**CHAPTER 6 6.5. NUMERICAL RESULTS**

**6.5 Numerical results**

To observe the efficiency of the proposed model, we perform some numerical experiments in this section. The performance measures observed are the availability of the server and the average queue length. Mainly, we want to depict the influence of retrial on the WV

*CHAPTER 6* *6.5. NUMERICAL RESULTS*

system. We plot the change in the performance measures for different retrial rates along with the change in the other parameter values. For simplicity, we first assume that the service time distribution is exponential. Later, we compare the effect of different service distributions on the model.

### Effect on system availability

In Figure 6.1, the plot of system availability against vacation service rate is shown. We
have taken *a* = 0*.*7*, λ* = 1*.*85*, µ*_{b} = 2 and *θ* = 0*.*3. When *µ*_{v} = 0, the system does not
serve during the vacation period and our model boils down to a pure vacation model.

For *µ*_{v} =*µ*_{b} = 2, the server serves the customer at the same rate throughout and so this
becomes equivalent to a system where the server never takes vacations. The graph gives
the bridge between a pure vacation retrial model and a non-vacation one. Within this
range of *µ*_{v}, the system availability can increase by upto 60%. Another observation is
that if there are no retrials (*α* = 0) the availability of the system increases by upto 50%

with the increase in vacation service rate. The number of retrials (per unit time) increases
the system availability, but the system almost becomes unaffected by retrial rate beyond
*α* = 10. This is because, when the mean retrial time _{α}^{1} is too small, this is similar to a
system without retrials.

Figure 6.2 and Figure 6.3 are plots of system availability against the retrial rate for
different vacation duration rates*θ*. The retrial rate increases the availability of the server.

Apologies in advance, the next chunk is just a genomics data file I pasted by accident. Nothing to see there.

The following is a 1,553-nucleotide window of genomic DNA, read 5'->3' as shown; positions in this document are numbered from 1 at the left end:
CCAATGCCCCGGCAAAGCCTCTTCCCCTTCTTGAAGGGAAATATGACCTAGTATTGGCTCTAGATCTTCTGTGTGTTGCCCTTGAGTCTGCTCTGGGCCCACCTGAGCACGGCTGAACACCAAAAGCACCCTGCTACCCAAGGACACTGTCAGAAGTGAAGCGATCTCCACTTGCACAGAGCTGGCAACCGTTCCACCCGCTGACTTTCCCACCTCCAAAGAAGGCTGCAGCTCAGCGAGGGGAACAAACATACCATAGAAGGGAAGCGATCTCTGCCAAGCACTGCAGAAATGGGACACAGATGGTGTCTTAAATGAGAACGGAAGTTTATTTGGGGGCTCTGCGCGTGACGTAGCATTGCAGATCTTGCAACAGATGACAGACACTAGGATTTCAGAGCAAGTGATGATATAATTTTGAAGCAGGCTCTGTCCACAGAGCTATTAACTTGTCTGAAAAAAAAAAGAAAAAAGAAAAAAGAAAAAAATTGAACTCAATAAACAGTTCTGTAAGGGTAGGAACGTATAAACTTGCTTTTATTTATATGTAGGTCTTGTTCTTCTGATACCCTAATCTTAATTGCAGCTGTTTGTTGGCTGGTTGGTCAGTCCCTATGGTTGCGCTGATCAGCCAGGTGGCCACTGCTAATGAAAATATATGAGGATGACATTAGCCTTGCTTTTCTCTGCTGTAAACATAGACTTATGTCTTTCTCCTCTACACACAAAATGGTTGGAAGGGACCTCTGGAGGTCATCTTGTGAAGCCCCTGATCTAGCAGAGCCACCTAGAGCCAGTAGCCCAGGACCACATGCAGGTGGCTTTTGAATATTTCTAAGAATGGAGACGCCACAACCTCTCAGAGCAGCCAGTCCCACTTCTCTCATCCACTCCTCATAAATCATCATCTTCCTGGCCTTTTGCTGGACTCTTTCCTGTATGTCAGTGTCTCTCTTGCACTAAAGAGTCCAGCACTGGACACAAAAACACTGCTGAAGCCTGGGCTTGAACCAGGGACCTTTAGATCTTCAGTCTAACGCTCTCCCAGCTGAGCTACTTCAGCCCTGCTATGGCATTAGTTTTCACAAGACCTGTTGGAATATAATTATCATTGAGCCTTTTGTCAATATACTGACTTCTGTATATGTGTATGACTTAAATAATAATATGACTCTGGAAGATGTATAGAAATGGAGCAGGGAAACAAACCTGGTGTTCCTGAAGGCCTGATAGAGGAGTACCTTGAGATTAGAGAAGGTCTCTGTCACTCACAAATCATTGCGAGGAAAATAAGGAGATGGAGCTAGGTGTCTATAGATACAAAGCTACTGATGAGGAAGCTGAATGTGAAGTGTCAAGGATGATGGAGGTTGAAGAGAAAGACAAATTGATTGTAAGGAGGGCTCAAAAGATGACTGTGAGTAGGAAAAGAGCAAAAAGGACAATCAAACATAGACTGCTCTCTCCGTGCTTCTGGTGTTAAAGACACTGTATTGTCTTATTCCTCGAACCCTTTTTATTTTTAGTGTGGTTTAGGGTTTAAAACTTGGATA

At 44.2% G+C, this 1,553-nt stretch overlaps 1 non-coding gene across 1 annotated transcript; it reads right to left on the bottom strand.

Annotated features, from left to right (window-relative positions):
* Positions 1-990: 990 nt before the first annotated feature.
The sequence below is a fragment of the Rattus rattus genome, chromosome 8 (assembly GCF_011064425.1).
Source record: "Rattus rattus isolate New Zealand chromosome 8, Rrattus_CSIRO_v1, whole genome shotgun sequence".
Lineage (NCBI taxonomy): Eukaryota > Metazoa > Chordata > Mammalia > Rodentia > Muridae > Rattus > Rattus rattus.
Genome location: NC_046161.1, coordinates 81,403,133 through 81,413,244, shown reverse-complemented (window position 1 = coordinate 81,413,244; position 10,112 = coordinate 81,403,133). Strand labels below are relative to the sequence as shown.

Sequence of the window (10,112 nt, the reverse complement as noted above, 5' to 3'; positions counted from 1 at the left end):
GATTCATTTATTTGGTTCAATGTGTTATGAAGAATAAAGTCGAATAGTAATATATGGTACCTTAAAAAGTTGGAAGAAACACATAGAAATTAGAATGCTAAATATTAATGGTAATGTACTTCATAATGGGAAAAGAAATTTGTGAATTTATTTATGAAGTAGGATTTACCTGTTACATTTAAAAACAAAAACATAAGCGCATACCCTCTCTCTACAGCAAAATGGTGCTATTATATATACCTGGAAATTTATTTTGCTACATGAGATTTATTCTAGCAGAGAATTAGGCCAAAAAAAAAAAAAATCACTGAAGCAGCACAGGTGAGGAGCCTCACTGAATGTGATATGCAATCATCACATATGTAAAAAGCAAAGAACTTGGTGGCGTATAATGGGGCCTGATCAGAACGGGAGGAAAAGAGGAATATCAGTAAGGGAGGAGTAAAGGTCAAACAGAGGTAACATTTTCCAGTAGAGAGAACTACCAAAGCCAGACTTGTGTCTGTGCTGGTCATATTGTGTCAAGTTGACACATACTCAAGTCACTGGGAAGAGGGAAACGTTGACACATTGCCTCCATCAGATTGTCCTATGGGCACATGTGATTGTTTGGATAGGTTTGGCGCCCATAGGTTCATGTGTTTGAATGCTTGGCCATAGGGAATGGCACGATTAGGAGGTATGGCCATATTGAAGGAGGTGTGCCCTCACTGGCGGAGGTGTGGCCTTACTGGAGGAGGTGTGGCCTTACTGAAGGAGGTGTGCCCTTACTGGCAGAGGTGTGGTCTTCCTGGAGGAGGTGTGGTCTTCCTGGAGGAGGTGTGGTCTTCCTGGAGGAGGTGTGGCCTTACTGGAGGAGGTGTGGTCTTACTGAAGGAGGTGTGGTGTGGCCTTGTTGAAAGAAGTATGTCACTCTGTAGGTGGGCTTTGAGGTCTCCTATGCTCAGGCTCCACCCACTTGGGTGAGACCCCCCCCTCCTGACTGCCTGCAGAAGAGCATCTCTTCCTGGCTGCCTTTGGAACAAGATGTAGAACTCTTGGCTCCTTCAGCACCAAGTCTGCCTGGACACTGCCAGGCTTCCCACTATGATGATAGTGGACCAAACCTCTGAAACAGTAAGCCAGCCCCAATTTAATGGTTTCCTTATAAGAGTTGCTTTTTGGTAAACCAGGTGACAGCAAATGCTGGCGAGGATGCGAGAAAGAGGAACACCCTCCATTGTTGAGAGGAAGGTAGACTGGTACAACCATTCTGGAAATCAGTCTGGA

This increase is monotone for smaller rates of*θ*(in Figure 6.2). But this behavior changes
as the vacation duration rate increases beyond*θ* = 1*.*8. For *θ*= 8, the system availability
remains almost stable with respect to the retrial rates as we can see in the graph (Figure
6.3). So the retrial rate affects the system availability if the vacation duration rate is
below 8, *i.e.,* for smaller durations of vacations.

The blocking probability is the probability that the system is not available *i.e.*,*P*_{B} =
1*−P*_{A}. Therefore the retrial effect on the blocking probability will be the reverse of the
effect on system availability.

*CHAPTER 6* *6.5. NUMERICAL RESULTS*

### Effect on average queue length

We compare the mean queue lengths of this system for three different values of vacation duration rates in Figure 6.4. The retrial rate can decrease the mean queue length. Here the vacation duration rate plays a role to minimize the average queue length even further.

Figure 6.5 shows that the increase in retrial rate can enhance the efficiency of the model by decreasing the mean queue length. The value of queue length, or equivalently the value of waiting time in queue, can be reduced if the retrial rates as well as the vacation duration rates are increased.

The mean waiting time is the ratio of mean queue length over the arrival rate*λ*. Figure
6.6 gives the mean queue length of our system without retrial. When mean retrial tends
to*∞*, our model gives almost the same result as in Lui [113].

### Effect of service distribution